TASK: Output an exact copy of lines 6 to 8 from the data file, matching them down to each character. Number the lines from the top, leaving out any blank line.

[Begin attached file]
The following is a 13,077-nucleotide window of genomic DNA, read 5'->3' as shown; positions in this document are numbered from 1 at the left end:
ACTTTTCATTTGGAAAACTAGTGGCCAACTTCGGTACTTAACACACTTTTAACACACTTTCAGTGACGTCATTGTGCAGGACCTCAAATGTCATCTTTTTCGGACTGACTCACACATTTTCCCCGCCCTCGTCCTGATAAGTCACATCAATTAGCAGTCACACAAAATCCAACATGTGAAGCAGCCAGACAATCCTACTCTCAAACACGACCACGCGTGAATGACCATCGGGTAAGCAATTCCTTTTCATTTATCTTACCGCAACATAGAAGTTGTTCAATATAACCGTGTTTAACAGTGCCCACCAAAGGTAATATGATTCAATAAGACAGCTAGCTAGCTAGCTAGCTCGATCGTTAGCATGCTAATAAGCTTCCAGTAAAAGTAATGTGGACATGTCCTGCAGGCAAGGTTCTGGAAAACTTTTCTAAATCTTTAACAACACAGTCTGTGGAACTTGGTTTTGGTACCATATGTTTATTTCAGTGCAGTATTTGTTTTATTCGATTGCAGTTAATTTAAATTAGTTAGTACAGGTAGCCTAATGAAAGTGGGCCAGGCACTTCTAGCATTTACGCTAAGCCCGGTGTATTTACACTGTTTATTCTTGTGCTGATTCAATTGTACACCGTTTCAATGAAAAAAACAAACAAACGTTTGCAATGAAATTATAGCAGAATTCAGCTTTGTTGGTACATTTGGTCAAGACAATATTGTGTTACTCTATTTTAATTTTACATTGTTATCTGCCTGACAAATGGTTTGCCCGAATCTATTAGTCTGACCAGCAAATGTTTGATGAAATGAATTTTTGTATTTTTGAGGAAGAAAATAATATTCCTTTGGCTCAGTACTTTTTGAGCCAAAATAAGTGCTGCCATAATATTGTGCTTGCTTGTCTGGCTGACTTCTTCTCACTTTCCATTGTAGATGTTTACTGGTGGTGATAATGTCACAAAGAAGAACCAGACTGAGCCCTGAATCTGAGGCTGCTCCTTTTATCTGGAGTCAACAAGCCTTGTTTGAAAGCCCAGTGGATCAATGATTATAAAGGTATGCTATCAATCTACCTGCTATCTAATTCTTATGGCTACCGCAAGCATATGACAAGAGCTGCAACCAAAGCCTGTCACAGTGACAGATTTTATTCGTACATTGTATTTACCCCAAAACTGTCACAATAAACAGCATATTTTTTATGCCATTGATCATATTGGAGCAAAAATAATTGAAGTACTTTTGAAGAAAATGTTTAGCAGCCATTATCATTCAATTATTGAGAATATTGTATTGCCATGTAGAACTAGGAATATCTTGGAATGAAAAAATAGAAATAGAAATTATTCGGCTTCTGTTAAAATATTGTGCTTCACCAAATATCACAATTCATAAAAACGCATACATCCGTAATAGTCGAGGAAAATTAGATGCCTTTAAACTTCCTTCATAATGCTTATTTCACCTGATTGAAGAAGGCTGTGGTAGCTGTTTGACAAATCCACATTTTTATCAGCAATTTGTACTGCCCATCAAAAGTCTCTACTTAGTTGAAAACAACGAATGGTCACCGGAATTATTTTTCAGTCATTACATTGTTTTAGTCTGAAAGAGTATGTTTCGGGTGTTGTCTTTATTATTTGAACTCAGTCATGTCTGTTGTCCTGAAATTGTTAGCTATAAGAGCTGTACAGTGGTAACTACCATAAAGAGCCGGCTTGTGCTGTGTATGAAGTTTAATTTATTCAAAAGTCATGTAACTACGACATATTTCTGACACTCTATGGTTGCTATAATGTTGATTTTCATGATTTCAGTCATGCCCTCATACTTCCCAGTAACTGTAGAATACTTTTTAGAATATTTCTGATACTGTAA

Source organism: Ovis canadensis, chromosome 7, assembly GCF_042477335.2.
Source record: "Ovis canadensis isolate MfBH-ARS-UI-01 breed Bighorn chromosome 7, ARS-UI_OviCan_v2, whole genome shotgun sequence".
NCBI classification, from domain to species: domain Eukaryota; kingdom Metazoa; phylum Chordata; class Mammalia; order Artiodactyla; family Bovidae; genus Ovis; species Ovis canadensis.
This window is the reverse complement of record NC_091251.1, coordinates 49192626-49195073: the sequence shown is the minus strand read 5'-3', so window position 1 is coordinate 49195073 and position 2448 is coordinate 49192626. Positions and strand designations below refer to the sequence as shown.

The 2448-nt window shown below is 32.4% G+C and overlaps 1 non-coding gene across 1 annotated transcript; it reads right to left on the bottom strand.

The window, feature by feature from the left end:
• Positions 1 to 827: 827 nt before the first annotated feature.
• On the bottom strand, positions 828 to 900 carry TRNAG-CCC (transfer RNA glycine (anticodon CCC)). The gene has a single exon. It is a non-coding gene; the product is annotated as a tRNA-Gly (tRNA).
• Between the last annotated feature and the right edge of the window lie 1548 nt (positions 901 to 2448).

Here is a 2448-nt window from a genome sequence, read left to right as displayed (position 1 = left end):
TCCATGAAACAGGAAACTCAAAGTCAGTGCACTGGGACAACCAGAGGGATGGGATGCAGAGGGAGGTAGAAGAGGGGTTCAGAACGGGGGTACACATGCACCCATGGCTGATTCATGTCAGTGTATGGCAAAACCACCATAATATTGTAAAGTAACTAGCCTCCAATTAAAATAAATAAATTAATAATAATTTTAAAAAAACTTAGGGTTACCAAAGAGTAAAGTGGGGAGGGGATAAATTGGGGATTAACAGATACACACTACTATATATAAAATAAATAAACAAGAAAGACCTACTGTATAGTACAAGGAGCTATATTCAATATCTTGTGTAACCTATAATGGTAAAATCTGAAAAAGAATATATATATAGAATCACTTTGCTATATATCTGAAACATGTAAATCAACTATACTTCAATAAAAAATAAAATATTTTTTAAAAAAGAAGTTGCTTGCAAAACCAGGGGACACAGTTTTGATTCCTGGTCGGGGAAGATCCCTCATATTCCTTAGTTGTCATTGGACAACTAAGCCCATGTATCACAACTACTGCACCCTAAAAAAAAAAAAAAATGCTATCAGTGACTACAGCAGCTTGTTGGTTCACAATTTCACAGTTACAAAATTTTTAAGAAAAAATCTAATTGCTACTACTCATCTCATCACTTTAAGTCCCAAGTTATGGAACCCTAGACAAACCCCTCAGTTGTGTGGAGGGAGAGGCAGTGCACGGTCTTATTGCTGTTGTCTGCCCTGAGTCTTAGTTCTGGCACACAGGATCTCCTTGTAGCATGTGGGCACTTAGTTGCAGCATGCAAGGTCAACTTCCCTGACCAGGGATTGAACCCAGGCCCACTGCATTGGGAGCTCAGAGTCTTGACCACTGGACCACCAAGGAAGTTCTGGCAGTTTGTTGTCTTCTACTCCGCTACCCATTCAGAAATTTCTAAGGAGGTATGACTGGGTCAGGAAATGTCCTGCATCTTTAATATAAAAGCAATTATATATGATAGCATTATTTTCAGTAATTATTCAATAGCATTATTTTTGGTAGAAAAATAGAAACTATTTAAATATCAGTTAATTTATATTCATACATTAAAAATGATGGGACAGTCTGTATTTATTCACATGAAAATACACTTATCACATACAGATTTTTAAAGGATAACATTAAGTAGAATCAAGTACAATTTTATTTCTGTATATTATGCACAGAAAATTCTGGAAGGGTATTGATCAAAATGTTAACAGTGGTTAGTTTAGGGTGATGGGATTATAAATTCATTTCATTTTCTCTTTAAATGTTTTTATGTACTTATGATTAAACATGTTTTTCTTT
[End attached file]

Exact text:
This window is the reverse complement of record NC_091251.1, coordinates 49192626-49195073: the sequence shown is the minus strand read 5'-3', so window position 1 is coordinate 49195073 and position 2448 is coordinate 49192626. Positions and strand designations below refer to the sequence as shown.

The 2448-nt window shown below is 32.4% G+C and overlaps 1 non-coding gene across 1 annotated transcript; it reads right to left on the bottom strand.

The window, feature by feature from the left end: